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4/4/2005
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Microsoft Takes Python Scripting Language To .Net

Microsoft is developing a homegrown version of the popular Python scripting language. Dubbed "IronPython," the twist Microsoft is bringing to its implementation is that it will run on the .Net Framework.

Microsoft is developing a home-grown version of the popular Python scripting language. Dubbed "IronPython," the twist Microsoft is bringing to its implementation is that it will run on the .NET Framework, which is the Microsoft programming environment used to create Windows applications.

"Python is an open-source dynamic language; dynamic languages enable developers to produce applications more efficiently by reducing the amount of complexity in the code they write," Jason Matusow, program manager of Microsoft's Shared Source Initiative, writes on his blog. "Microsoft's IronPython project demonstrates the benefits of putting the Python dynamic language on the .NET Common Language Runtime."

Late last month, Microsoft came to the PyCon 2005 conference for Python developers in Washington, D.C. to chat up its work and to announce the release of what it's calling a "pre-alpha" version of the software. (An earlier, prototype version was made available last year.) It's offering the pre-alpha package, IronPython 0.7, as a free download and is releasing it under Microsoft's shared-source license. That license grants users rights to make unlimited copies of the software and to redistribute it, though it restricts their ability to sell programs that incorporate modifications to the original code or add new features.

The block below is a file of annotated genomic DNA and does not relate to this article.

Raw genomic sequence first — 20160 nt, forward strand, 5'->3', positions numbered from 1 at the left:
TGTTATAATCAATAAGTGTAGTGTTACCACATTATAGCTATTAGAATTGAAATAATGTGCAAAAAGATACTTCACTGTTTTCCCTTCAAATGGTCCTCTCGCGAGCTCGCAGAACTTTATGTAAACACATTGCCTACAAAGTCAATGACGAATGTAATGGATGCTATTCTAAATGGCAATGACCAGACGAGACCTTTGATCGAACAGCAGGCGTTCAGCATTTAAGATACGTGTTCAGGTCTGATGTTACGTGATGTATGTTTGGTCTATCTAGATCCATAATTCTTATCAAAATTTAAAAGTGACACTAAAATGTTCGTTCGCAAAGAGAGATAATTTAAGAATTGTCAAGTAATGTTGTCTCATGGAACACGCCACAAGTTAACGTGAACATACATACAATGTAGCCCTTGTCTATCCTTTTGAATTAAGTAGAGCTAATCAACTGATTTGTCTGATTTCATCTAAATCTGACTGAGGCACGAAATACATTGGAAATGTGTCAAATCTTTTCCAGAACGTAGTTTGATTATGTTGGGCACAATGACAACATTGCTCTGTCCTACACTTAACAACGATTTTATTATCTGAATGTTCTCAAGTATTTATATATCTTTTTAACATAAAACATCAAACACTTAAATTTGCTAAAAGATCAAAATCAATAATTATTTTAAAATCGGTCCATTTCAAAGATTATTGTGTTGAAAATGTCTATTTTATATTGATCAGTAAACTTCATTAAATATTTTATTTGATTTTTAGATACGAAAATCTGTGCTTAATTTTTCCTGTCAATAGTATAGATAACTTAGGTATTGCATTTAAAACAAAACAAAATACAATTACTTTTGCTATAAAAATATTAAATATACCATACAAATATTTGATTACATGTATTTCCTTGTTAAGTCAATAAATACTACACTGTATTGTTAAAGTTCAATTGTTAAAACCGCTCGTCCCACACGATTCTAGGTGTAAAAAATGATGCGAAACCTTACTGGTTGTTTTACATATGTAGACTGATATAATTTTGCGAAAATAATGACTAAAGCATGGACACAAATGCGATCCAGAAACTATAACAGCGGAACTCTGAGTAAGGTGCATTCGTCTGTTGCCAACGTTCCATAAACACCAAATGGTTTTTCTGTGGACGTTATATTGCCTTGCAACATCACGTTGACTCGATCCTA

Jim Hugunin, the Microsoft software design engineer who created IronPython, demonstrated the language in a talk he gave to PyCon attendees.

According to notes from that talk posted on the conference's Web site, IronPython is up to 1.8 times faster than the existing Python. "The key to IronPython's performance is that it compiles Python code to .NET Intermediary Language, which is then translated to optimized machine code by the runtime," writes Matusow on his blog.

For developers, the salient feature of IronPython is its tight integration with the .NET Framework. That makes all of .NET's canned software libraries easily available to programmers, allowing them to quickly access functions and features that'd normally take days to code up from scratch.

In his PyCon talk, Hugunin spoke of his intention to accelerate his work on the software, to bring it from its current alpha incarnation to a full 1.0 release as quickly as possible. However, he didn't provide a time frame. (At the time of this post, Hugunin had not responded to requests for comment.)

Some 1,200 developers have already downloaded IronPython 0.7 from Microsoft's GotDotNet developer site.

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